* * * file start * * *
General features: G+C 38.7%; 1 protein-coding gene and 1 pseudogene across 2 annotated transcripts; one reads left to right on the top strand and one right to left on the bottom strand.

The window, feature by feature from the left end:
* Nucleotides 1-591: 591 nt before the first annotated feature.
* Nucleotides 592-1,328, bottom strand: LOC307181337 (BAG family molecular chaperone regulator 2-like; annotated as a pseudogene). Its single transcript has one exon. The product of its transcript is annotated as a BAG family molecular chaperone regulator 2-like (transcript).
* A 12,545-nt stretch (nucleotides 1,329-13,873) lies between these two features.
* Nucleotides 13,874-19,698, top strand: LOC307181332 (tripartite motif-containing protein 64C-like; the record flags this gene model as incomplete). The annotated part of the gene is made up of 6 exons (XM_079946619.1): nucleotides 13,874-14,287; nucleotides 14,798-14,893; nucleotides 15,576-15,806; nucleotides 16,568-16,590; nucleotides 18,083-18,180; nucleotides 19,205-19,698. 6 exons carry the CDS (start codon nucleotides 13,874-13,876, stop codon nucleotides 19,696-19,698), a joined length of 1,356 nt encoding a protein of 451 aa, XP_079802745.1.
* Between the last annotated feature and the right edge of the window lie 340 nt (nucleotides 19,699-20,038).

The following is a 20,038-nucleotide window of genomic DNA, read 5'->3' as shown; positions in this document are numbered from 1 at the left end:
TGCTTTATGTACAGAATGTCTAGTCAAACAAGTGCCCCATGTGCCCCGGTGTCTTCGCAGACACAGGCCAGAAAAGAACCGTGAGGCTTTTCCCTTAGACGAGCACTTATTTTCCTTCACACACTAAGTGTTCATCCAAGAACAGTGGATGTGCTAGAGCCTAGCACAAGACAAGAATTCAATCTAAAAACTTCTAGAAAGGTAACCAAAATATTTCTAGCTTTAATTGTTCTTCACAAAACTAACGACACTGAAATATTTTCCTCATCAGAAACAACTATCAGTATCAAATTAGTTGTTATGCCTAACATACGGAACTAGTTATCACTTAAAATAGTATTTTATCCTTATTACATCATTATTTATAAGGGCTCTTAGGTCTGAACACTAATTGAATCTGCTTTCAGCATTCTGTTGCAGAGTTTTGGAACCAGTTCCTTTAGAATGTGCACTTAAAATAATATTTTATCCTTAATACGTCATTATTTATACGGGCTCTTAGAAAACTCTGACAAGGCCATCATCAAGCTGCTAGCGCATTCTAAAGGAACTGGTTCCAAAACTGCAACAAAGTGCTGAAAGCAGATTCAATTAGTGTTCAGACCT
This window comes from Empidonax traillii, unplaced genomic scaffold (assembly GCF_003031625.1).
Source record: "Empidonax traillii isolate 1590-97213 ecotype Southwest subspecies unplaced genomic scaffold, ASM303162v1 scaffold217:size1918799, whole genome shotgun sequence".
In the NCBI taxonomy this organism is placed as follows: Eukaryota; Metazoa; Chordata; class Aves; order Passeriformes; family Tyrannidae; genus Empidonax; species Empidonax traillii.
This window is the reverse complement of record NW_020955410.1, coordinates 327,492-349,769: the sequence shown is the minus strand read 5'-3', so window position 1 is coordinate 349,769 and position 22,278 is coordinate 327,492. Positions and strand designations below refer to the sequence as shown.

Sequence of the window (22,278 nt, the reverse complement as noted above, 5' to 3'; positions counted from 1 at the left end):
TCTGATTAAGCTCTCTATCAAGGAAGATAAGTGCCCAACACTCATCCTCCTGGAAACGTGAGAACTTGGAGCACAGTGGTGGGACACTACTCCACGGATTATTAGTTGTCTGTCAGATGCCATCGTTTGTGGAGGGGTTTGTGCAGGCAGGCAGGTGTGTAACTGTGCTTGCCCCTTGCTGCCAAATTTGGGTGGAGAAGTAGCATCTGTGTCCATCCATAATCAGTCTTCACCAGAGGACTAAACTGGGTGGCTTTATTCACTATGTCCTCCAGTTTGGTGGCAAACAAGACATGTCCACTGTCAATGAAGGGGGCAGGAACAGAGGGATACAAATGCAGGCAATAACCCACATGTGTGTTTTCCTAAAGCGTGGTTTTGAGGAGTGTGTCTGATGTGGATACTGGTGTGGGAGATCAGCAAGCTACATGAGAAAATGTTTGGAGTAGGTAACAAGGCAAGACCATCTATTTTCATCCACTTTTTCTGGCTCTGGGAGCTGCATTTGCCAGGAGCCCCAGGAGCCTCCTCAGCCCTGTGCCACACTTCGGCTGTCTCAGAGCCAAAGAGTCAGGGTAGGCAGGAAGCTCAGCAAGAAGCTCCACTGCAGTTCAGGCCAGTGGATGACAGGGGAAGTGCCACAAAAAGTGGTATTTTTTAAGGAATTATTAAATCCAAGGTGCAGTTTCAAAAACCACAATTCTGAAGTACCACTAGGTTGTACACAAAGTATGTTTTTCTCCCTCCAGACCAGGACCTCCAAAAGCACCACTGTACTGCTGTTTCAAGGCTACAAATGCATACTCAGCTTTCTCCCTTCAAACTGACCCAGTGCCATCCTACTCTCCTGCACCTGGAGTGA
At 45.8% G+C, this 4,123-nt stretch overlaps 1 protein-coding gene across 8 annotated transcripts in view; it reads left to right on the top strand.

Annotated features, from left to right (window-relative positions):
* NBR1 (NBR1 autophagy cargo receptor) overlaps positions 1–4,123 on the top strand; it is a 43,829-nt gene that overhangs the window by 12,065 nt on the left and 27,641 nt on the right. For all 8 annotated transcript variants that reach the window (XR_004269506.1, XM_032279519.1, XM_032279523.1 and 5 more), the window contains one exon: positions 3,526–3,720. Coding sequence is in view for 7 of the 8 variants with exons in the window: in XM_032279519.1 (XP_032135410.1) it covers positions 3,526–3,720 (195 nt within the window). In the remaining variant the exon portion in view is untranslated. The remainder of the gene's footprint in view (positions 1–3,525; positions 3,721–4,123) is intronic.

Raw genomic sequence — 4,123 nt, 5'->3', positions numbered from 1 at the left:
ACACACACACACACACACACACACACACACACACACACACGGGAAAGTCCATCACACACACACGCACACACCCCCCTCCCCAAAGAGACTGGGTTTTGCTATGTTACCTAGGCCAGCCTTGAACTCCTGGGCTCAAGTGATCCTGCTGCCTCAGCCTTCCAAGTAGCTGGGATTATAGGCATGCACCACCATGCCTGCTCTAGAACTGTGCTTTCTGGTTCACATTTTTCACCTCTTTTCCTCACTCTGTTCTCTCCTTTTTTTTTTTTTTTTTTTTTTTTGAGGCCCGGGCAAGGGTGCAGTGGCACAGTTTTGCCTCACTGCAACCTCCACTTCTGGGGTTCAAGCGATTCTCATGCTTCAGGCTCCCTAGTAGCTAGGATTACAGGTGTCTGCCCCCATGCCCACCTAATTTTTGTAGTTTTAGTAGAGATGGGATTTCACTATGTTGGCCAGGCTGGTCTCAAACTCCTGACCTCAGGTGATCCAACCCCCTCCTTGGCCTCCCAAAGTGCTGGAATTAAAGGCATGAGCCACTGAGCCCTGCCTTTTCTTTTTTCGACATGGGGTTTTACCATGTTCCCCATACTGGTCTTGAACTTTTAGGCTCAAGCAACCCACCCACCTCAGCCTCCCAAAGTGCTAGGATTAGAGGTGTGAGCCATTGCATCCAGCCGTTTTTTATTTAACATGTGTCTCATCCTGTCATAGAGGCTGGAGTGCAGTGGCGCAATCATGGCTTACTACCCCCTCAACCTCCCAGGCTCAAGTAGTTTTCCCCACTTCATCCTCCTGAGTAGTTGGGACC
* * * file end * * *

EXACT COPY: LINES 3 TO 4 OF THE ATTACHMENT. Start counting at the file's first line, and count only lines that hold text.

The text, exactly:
* Nucleotides 1-591: 591 nt before the first annotated feature.
* Nucleotides 592-1,328, bottom strand: LOC307181337 (BAG family molecular chaperone regulator 2-like; annotated as a pseudogene). Its single transcript has one exon. The product of its transcript is annotated as a BAG family molecular chaperone regulator 2-like (transcript).